Bronte, name of three English novelists, also sisters, whose works, transcending Victorian conventions, have become beloved classics. The sisters Charlotte Bronte (1816-1855), Emily (Jane) Bronte (1818-1848), and Anne Bronte (1820-1849), and their brother (Patrick) Branwell Bronte (1817-1848), were born in Thornton, Yorkshire. The Bronte children’s imaginations transmuted a set of wooden soldiers into characters in a series of stories they wrote about the imaginary kingdom of Angria-the property of Charlotte and Branwell-and the kingdom of Gondal-which belonged to Emily and Anne.
A hundred tiny handwritten volumes (started in 1829) of the chronicles of Angria survive, but nothing of the Gondal saga (started in 1834), except some of Emily’s poems. The relationship of these stories to the sisters’ later novels is a matter of much interest to scholars. In the 1840s Charlotte’s discovery of Emily’s poems led to the decision to have the sisters’ verses published. These appeared, at their own expense, as Poems by Currer, Ellis and Acton Bell (1846), each sister using her own initials in these pseudonyms. Two copies were sold. Each sister then embarked on a novel.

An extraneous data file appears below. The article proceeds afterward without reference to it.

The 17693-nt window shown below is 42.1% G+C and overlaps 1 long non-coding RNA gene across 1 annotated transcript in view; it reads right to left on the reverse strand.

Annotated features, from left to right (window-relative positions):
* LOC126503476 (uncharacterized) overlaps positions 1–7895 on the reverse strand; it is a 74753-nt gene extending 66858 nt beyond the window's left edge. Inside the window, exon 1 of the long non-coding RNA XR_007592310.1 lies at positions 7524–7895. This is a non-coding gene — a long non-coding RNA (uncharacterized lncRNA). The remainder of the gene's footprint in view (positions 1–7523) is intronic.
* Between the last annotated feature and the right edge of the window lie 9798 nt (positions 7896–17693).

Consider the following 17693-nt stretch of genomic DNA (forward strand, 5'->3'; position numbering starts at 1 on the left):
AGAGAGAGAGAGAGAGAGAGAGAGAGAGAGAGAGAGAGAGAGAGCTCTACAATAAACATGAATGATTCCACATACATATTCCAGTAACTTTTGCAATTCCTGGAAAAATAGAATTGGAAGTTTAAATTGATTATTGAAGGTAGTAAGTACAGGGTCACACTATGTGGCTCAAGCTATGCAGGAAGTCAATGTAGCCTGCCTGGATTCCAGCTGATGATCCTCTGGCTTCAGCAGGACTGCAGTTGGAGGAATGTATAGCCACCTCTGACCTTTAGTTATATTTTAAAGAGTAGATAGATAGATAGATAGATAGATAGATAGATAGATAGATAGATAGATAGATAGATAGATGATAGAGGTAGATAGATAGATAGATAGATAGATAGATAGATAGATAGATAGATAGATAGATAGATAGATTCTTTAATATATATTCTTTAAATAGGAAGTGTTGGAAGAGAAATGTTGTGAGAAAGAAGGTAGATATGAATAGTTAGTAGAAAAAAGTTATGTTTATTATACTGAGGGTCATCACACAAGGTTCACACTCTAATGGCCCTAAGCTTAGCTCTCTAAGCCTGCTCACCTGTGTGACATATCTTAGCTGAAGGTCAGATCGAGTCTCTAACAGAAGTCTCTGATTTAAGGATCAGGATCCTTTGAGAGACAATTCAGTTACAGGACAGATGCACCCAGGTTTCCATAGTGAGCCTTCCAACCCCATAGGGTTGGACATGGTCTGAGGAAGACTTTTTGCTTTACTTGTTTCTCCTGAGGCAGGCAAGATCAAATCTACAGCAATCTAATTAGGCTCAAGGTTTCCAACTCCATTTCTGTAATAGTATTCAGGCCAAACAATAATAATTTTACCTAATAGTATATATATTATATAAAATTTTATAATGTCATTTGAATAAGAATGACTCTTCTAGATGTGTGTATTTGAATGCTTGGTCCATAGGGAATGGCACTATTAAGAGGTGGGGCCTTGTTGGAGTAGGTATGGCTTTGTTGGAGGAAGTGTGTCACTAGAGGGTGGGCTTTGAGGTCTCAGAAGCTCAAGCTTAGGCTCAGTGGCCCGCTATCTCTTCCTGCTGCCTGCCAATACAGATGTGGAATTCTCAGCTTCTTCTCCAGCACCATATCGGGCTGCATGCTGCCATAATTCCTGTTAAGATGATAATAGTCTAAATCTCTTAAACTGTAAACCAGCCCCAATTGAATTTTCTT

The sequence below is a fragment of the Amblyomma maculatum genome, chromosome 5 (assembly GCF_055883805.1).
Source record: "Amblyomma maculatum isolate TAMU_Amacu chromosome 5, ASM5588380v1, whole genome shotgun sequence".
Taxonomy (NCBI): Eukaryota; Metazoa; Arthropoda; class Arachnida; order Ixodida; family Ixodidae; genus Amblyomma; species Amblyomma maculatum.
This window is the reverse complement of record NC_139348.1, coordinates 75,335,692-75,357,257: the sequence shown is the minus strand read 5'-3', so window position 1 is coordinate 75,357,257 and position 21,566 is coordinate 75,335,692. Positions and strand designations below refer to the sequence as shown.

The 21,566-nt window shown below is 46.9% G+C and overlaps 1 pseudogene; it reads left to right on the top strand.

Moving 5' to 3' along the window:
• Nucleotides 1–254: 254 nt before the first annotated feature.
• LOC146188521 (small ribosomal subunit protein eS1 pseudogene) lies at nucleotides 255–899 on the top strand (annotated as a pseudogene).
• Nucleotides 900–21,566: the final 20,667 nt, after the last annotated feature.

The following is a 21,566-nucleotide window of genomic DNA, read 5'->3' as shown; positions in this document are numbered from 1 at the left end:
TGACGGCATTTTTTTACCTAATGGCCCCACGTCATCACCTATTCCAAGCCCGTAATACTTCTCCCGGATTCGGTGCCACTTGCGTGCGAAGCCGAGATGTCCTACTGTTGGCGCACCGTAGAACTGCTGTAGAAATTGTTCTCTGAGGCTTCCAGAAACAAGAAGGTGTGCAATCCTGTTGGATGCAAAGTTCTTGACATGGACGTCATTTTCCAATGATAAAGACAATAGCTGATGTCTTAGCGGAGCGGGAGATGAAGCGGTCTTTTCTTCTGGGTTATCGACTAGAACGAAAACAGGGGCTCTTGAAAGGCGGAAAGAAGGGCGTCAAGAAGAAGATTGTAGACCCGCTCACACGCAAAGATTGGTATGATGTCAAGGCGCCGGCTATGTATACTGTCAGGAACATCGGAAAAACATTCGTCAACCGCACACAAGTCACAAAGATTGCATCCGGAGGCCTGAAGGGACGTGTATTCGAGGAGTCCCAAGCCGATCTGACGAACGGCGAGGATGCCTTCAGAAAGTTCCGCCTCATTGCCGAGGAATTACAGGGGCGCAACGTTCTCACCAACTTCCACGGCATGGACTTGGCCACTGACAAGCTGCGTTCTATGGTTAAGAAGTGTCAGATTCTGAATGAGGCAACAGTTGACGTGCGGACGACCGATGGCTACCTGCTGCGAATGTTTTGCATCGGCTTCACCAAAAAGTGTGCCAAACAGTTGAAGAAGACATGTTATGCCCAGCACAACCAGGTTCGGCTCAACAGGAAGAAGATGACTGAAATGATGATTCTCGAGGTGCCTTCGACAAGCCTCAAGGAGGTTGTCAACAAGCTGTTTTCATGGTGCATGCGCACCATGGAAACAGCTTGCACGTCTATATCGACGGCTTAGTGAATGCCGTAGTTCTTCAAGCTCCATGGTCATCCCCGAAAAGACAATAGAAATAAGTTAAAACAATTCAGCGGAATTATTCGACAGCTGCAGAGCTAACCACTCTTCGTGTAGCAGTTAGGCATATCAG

Charlotte’s Jane Eyre was published first in 1847. Anne’s Agnes Grey and Emily’s Wuthering Heights appeared a little later that year. On their return from a publishing trip to London, they found Branwell near death. Emily caught cold at his funeral and died in 1848. A few months later, after the publication of her second novel, The Tenant of Wildfell Hall, Anne too died. Alone except for her father, Charlotte resumed work on the novel Shirley (1849), ultimately her least successful, and she later wrote Villette (1853) and The Professor (1857). She died of tuberculosis in 1855.